Neuraminidase inhibitors including Tamiflu and Relenza are recommended by government health agencies for treating and preventing symptoms of the influenza virus in both children and adults. A review conducted by the Cochrane Collaboration has now revealed these treatment options may cause more harmful side effects compared to their ability to reduce and prevent flu-like symptoms.
“We now have the most robust, comprehensive review on neuraminidase inhibitors that exists,” said Dr. David Tovey, editor-in-chief at Cochrane, in a statement. “Initially thought to reduce hospitalizations and serious complications from influenza, the review highlights that Tamiflu is not proven to do this, and it also seems to lead to harmful effects that were not fully reported in the original publications. This shows the importance of ensuring that trial data are transparent and accessible.”
Back in 2009, researchers from Cochrane attempted a thorough review of Tamiflu and Relenza including their overall effect on the health of influenza patients. Unfortunately, results of the trial were inconclusive due to a lack of data access. In light of the failed assessment, health policy agencies on state and government levels made the decision to stockpile the drug, a decision both the British Medical Journal and Cochrane are trying to dissuade via this most recent review. Following the H1N1 virus outbreak back in April 2009, use of Tamiflu, Relenza, and other influenza drugs have seen a dramatic increase in the United States and the United Kingdom.
“Drug approval and use cannot be based on biased or missing information any longer. We risk too much in our population’s health and economy,” the research team leading the Cochrane Neuraminidase Inhibitors Review explained. “This updated Cochrane review is the first time a Cochrane systematic review has been based only on clinical study reports and regulator’s comments. It is the first example of open science in medicine using full clinical study reports available without conditions. And therefore the conclusions are that much richer."
Researchers involved with Cochrane Neuraminidase Inhibitors Review recruited 24,000 individuals to participate in a total 46 clinical trials. In 20 trials involving Tamiflu, adults and children were either given a dose of the drug or a placebo. The same experiment was carried out in 26 trials involving Relenza. The Cochrane Neuraminidase Inhibitors Review research team set out to determine each drug’s effectiveness in preventing influenza complications, hospitalizations due to influenza, and any side effects caused by the drug.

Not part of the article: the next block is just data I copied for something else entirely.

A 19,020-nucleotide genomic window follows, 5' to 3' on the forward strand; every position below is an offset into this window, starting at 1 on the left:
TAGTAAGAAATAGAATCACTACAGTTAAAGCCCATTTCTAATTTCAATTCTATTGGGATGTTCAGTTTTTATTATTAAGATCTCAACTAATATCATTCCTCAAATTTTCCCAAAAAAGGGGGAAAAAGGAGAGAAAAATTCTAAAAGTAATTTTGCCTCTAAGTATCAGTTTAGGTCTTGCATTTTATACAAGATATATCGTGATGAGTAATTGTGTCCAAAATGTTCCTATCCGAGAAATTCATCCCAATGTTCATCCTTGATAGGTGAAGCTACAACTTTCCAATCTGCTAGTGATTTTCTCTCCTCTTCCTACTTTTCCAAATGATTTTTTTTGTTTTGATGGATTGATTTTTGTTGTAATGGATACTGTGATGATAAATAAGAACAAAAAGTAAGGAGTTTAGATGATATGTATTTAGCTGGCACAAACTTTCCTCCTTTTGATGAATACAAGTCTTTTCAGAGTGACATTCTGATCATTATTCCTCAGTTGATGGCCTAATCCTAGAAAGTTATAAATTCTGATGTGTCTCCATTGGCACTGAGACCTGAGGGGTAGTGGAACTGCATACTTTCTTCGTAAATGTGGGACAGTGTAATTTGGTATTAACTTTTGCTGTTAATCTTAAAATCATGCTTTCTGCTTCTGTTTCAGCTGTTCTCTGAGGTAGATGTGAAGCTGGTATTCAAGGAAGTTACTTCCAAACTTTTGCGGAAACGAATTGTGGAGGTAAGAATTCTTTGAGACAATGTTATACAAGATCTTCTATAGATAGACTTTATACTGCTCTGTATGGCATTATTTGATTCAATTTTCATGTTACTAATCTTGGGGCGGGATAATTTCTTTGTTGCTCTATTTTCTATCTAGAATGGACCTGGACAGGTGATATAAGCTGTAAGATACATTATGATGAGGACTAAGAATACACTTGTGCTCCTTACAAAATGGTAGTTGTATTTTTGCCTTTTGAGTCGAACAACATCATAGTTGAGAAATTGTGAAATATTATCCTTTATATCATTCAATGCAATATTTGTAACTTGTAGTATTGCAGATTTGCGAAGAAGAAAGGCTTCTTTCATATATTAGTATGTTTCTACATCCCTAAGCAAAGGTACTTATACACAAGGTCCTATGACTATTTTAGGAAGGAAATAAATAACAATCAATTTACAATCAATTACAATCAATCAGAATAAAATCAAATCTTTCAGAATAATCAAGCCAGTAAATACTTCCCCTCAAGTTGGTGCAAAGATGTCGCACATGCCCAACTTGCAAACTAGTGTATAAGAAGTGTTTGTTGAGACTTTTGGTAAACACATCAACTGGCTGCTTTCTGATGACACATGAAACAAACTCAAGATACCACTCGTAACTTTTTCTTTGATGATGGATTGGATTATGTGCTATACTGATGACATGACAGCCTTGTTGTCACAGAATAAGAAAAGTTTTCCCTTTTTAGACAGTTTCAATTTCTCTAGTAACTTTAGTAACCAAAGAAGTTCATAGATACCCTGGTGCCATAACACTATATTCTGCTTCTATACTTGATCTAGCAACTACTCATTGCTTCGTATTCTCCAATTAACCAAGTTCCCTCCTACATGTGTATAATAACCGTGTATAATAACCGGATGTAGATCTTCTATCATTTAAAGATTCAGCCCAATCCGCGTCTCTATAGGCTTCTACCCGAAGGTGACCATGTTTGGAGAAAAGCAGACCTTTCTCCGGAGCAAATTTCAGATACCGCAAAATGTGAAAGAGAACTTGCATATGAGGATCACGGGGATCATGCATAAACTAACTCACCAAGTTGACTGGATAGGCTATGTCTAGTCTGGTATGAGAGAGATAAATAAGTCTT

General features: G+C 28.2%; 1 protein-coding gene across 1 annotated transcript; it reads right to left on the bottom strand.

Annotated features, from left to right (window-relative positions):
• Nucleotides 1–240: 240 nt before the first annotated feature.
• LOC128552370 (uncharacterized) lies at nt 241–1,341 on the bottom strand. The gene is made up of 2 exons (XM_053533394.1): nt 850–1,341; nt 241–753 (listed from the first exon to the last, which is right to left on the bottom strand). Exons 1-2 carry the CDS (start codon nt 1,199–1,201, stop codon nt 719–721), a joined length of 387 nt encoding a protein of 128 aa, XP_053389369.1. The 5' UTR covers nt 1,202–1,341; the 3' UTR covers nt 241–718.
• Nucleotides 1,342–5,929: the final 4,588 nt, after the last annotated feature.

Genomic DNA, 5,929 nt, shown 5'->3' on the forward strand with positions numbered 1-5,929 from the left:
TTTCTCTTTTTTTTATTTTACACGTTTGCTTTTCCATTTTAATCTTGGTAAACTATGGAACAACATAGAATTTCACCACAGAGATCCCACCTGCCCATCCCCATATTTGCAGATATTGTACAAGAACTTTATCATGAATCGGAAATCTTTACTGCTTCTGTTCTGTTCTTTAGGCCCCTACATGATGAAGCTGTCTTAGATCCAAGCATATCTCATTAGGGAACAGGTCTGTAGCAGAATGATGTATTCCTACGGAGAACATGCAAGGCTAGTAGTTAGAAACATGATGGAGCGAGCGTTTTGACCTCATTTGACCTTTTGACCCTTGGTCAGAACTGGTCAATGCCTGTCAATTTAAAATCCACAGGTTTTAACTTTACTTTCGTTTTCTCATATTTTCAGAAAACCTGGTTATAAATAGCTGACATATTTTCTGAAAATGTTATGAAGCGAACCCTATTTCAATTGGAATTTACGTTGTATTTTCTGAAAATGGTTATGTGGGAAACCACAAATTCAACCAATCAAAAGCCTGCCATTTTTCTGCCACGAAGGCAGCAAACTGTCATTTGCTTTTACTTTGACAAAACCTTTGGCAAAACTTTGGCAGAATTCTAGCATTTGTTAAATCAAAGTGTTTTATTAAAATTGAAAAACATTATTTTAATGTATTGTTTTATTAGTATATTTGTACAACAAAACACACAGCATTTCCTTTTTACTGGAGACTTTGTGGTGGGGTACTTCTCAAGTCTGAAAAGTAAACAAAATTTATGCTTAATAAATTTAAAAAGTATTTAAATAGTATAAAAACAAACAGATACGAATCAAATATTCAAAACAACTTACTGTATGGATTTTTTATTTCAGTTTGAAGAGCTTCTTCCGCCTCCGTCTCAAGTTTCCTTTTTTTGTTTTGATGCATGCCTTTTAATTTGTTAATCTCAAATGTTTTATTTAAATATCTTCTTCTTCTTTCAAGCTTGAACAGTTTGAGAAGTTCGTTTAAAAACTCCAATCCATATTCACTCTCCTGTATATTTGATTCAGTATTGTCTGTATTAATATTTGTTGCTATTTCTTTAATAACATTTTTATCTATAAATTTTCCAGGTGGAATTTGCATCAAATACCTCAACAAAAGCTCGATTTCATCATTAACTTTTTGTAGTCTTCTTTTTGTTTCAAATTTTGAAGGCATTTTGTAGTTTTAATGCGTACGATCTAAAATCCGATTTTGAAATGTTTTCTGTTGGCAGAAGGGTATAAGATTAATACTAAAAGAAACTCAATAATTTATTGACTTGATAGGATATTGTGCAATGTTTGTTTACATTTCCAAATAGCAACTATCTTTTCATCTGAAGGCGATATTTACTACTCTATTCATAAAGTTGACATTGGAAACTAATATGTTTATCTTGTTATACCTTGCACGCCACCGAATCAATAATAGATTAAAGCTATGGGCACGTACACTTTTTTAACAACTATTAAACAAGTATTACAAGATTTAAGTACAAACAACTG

Although Tamiflu and Relenza were able relieve flu-like symptoms in adults by only half a day, there was no foreseeable difference in children. The two drugs also had no effect on hospitalizations caused by influenza complications such as pneumonia, bronchitis, or sinus and ear infections. Of the patients who were given doses of Tamiflu or Relenza, the risk of nausea and vomiting increased by four percent in adults and five percent in children. Some of the participants also experienced certain neurological side effects, including headaches and psychiatric episodes. Results of the analysis were attributed to the drugs cutting off the body’s supply of antibodies for the purpose of fighting infection.
“We urge people not to trust in published trials alone or on comment from conflicted health decision makers, but to view the information for themselves,” the research team added.
There are certain household treatments people suffering from flu-like symptoms can apply in order to achieve a natural remedy. For example, our best defense against any bodily ailment is staying hydrated. Drinking and avoiding alcohol, coffee, and soda can go a long way in maintaining a healthy immune system. With its anti-inflammatory properties, chicken noodle soup can also serve as a natural, at-home remedy for boosting the movement of immune system cells. Lastly, avoid dry places where cold viruses thrive and seek humidity. Adding moisture to your home via a humidifier can prevent a stuffy nose and scratchy throat by dampening our airways' mucous membrane.
Source: Jefferson T, Heneghan C, Doshi P, et al. Neuraminidase inhibitors for preventing and treating influenza in healthy adults and children. British Medical Journal. 2014.